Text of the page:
Issue 17 of Web Design Readings—Flexbox, Lazy Design

Hey there,

This is issue 17 of Web Design Readings. I paused (again) for 3 weeks because I was on vacation in the lovely Scandinavian cities. In this week, we show the elegant of flexbox and explore the laziness of recent web design trend.

UI: Lazy Design

I don’t know why every one is putting a large banner at the top of their web pages. I always think web site should present the important content at the top of the page, instead of a not-too-meaningful, actually often meaningless, large image, or video.

As “Dear web designer, let’s stop breaking the affordance of scrolling” stated:

“Big picture + arrow down = lazy design”

“When you squint your eyes and tilt your head, don’t a lot of these products look awfully, well, similar? Don’t they look pretty but, at times, a little dull?”

Also in the long read of this intercom essay “Has Visual Design Fallen Flat?”:

“When you squint your eyes and tilt your head, don’t a lot of these products look awfully, well, similar? Don’t they look pretty but, at times, a little dull?”

CSS: Start using flexbox today

We can start using flexbox nowadays. If you have not started exploring this new layout feature, the “Using flexbox today” is a quick-start guide.

Flexbox is not just a replacement of the float. Flexbox can actually solve the layout problems that we face by using the current CSS technologies. The website “Solved by Flexbox” shows how flexbox archive layouts in an elegant way.

I wrote a cheatsheet of flexbox for quick reference to help you get started.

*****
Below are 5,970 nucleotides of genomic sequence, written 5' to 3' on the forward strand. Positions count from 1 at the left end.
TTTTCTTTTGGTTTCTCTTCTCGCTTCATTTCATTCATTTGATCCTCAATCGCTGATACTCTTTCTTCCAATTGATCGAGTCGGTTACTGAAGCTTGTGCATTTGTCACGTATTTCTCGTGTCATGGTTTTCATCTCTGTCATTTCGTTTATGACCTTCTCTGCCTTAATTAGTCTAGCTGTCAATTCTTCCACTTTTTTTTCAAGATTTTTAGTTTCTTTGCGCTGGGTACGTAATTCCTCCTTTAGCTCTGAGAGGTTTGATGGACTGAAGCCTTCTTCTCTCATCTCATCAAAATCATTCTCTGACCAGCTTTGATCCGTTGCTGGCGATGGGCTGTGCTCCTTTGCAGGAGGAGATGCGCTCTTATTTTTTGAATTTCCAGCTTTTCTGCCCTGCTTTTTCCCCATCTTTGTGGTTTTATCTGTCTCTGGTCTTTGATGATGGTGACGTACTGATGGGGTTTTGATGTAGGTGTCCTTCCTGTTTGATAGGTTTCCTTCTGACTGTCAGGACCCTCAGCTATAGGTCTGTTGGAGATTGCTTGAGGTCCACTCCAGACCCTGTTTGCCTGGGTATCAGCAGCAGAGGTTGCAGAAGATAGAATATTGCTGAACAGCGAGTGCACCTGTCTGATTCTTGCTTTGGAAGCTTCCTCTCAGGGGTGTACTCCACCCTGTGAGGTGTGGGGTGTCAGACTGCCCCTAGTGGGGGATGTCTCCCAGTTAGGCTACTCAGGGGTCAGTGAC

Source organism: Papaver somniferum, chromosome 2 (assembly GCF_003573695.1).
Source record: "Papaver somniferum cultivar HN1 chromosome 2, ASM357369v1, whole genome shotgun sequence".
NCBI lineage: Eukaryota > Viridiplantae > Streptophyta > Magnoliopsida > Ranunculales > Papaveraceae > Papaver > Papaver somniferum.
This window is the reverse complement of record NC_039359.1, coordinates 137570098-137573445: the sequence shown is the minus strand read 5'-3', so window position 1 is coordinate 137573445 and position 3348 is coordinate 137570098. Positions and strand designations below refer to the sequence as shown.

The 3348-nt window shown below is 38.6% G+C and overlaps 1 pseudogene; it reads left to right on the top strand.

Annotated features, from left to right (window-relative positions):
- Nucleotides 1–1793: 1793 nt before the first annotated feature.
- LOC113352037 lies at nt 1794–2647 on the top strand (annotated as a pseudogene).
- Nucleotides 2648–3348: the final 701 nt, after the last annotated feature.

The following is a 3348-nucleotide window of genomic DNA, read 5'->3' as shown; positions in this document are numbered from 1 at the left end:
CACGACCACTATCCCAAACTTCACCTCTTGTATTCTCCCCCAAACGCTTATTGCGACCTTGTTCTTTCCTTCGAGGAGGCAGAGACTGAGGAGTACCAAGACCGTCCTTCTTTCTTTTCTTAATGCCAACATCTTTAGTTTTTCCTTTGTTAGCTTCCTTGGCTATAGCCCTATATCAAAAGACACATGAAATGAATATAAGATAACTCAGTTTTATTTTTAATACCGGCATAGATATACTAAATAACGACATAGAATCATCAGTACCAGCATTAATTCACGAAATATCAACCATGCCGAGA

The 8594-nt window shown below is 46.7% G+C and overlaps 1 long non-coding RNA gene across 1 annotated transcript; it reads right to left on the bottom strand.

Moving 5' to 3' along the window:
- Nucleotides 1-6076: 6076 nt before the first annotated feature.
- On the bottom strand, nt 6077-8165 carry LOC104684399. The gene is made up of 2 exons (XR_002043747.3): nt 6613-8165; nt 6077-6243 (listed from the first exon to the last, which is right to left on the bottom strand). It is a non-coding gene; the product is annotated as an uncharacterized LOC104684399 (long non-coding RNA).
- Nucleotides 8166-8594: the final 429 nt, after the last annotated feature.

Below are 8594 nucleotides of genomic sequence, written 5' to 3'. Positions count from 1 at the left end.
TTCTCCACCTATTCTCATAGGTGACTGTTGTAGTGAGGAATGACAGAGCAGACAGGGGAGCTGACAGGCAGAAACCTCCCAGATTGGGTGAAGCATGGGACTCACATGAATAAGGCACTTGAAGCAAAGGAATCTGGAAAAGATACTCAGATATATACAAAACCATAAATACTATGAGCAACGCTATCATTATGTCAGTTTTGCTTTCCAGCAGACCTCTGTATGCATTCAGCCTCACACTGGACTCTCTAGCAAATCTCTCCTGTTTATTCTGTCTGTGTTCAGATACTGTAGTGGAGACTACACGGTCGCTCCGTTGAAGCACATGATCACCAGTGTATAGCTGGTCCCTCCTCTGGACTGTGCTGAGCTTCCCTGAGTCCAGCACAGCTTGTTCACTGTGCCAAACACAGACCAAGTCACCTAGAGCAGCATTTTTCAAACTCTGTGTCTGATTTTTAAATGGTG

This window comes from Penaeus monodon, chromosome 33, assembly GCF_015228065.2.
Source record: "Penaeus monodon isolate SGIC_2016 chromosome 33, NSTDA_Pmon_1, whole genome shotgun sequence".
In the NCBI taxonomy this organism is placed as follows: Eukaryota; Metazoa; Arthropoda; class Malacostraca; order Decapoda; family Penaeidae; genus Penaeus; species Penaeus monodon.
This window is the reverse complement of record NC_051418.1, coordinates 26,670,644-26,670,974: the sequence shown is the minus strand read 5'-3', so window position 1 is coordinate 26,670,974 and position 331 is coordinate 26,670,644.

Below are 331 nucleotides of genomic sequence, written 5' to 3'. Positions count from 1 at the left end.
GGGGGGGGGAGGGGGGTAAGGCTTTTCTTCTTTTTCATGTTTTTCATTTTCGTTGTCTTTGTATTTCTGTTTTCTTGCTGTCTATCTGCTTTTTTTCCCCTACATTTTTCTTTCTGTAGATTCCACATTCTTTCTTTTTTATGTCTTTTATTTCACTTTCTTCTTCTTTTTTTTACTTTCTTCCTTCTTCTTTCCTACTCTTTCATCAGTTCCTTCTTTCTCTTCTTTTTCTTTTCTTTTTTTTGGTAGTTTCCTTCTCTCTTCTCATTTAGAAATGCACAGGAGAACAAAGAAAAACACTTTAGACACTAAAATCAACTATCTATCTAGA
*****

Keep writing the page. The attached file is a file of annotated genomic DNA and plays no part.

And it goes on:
Note: Do you know that float was originally designed for image to be wrapped by text. It’s not designed for layout.

Service: Mapbox

I mentioned a map customization Snazzy Maps in issue 14. Here is another map service MapBox that I’m taking a close look at.

JS: Put your script after the content by default

We should put the script tag after our content. It usually means putting them just before the closing of the body tag, by default.

The reason is that browser stops loading when it encounters a script tag. If we put the script after content, we let all the content loads and displays before we pause the loading for the script tag. Moreover, we usually access the HTML elements inside our script. This means wherever we place the script, we still need to wait for the content to be loaded.

There are, however, rare cases that the script needs to be executed before the browser loads the content. We put these types of script in the head tag. For example, the following MixPanel instructs web designers to put the script before the closing of the head tag.

Mixpanel screenshot

You can find more on this script placement discussion in Yahoo’s developer guide.

That’s all for this week’s readings. Thanks for reading.

Best Wishes,
Thomas Seng Hin Mak